While a majority of Canadians approve of Ottawa’s apology to members of the LGBTQ community, the sentiment isn’t shared across the country and religion is a major part of that.
Prime Minister Justin Trudeau is apologizing to members of the community who faced government-sanctioned discrimination dating back to the 1990s and prior.
Mainstreet Research partnered with CROSSOVER, an upcoming LGBTQ political show, to find out how people feel about Trudeau’s apology.
“Almost two-thirds of those who have an opinion are supportive of the apology,” Quito Maggi, CEO of Mainstreet, told the 980 CJME Morning Show.
In fact, 49 per cent of those with an opinion approve compared to just 30 per cent who disapproved.
But when you look at the prairie provinces of Alberta, Saskatchewan and Manitoba, those numbers show there’s much more of a divide.
In Manitoba and Saskatchewan, about 47.3 per cent disapprove of the apology compared to 35.9 who approve of it. In Alberta, those numbers are 51.8 per cent against and 36.4 per cent in approval of the apology.
“We also asked people why they either approved of the decision to make the apology or didn’t approve and among one of the top reasons was moral reasons, religious reasons for why people were opposed, that’s primarily the main reason across the prairies.”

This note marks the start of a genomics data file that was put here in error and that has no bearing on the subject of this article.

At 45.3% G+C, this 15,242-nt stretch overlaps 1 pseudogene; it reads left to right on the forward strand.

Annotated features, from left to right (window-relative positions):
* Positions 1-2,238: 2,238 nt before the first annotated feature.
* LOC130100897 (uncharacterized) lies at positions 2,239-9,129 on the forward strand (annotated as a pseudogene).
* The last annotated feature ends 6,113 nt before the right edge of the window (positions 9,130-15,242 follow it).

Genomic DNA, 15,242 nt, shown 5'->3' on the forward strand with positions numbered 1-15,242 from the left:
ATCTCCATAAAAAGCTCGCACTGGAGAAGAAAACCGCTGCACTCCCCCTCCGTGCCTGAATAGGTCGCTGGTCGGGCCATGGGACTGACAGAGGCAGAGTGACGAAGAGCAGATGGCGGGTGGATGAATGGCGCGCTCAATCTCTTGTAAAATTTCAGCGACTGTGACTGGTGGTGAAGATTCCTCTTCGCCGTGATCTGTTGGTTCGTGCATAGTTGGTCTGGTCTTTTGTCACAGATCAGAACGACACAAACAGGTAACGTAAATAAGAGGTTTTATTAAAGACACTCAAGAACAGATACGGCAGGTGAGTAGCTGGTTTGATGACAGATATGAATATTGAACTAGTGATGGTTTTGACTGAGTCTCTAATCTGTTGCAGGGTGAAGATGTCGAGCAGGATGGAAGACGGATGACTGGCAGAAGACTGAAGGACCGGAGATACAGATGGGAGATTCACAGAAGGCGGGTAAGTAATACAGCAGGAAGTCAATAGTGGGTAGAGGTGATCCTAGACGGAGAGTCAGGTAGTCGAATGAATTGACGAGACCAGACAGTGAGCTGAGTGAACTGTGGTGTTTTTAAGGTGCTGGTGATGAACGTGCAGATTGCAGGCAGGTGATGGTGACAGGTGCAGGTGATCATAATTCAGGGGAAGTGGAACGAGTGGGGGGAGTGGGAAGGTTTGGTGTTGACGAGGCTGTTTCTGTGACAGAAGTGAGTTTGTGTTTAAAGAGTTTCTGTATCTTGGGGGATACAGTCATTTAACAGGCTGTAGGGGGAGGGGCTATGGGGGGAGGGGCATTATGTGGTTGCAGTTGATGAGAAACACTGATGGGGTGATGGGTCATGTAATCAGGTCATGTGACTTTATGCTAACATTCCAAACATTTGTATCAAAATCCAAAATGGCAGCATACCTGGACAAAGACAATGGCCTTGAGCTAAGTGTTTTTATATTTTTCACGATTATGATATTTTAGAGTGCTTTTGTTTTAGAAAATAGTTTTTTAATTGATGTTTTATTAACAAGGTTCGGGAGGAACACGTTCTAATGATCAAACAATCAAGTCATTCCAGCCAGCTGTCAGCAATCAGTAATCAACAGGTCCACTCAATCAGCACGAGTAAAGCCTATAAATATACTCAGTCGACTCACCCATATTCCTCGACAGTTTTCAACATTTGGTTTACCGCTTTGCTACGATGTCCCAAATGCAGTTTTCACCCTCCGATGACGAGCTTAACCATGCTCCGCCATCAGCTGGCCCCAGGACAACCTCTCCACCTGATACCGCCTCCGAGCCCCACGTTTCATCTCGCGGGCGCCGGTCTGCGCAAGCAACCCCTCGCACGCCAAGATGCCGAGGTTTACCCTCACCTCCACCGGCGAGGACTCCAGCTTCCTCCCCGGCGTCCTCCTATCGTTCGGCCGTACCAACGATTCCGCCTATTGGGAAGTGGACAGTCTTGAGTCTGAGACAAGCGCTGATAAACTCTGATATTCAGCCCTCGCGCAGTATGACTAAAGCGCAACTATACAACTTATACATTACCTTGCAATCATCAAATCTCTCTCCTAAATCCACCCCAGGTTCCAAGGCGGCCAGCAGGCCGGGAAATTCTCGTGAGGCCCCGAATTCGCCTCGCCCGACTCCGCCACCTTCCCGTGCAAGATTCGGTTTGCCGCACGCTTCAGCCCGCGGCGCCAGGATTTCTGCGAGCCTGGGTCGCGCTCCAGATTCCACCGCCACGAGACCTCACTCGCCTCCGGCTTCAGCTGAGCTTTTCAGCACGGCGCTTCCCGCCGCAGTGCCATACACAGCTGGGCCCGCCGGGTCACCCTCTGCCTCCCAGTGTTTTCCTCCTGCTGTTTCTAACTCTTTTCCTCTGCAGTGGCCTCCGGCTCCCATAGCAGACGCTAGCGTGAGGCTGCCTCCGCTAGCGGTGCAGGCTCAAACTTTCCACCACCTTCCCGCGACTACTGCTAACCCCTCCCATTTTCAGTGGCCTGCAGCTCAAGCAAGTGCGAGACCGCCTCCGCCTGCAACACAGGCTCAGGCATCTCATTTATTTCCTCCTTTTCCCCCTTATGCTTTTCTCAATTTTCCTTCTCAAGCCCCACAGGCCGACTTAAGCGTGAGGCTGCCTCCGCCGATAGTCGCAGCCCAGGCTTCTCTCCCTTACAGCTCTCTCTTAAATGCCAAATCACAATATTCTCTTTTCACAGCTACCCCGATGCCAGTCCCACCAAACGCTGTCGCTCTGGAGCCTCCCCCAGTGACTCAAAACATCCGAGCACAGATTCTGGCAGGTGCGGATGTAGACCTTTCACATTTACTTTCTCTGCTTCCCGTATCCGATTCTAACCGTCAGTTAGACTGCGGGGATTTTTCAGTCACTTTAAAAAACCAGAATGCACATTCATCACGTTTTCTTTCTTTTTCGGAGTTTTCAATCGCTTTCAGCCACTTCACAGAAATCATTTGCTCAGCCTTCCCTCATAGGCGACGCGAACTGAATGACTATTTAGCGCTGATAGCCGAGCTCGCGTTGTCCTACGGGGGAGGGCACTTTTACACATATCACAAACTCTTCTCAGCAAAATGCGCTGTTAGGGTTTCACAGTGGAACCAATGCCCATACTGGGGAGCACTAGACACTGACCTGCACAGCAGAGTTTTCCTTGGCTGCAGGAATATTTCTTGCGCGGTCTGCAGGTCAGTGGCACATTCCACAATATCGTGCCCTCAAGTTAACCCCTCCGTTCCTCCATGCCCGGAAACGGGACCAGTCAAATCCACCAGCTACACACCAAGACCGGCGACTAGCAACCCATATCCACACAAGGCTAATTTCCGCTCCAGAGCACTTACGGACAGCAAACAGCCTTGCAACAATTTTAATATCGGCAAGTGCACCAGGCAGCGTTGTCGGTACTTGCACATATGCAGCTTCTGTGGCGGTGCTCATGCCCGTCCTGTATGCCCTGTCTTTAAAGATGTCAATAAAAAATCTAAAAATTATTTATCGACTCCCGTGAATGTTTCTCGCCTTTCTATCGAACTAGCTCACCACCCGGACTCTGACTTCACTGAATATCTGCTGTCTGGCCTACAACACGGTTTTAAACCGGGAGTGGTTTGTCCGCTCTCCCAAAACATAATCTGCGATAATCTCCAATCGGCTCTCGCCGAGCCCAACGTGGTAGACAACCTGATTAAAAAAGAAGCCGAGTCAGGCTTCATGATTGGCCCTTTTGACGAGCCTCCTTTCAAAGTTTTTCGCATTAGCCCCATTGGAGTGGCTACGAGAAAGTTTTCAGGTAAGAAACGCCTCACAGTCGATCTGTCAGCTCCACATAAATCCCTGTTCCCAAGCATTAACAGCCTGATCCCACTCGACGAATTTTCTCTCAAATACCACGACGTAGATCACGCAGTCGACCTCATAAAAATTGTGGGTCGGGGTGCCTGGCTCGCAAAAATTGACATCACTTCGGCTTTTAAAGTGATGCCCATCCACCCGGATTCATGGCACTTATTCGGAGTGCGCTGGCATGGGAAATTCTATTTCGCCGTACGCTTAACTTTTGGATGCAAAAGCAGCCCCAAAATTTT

When it came to the financial compensation Ottawa planned on doling out — about $100 million — Canadians were less receptive to that portion of the apology, with 47.5 per cent of people opposing it compared to 28.6 per cent who approved it.
One of the reasons Canadians felt against the reparations was that they are viewed as political correctness going too far.
Younger people were also seen as being more supportive of the apology, with the 18-34 demographic showing the most support.
Maggie said that wasn’t surprising.
“Attitudes towards minority rights shift over the years, people who’ve grown up in a more inclusive, accepting society of minorities including the LGBTQ community, that those younger folks are much more likely to be supportive of that apology and making any financial reparations.”
Americans also open to apology
Mainstreet research chose to interview Canada’s neighbours to the south to find out what they thought about the Prime Minister’s stance.
While only 9.5 per cent of those asked knew about Trudeau’s plans, a majority of people would be in favour of their own government doing a similar apology, with 45.1 per cent for and 38.8 per cent against.
When it came to the reparations, over 60 per cent Americans opposed them.
“Again when we asked the question of why, the number one reason in the United States was religious and morale objections.”
The report contained two separate polls. The first was an online survey conducted on Nov. 11-13 among a sample of 1505 American adults, aged 18 years or older.
The second survey was conducted on automated telephone interviews between Nov. 15-16 among a sample of 903 Canadian adults, aged 18 years or older. Landline and cell lines were included in the sample frame.
The first poll has a margin of error of +/-2.53% and is accurate 19 times out of 20. The second poll has a margin of error of +/-3.26% and is also accurate 19 times out of 20.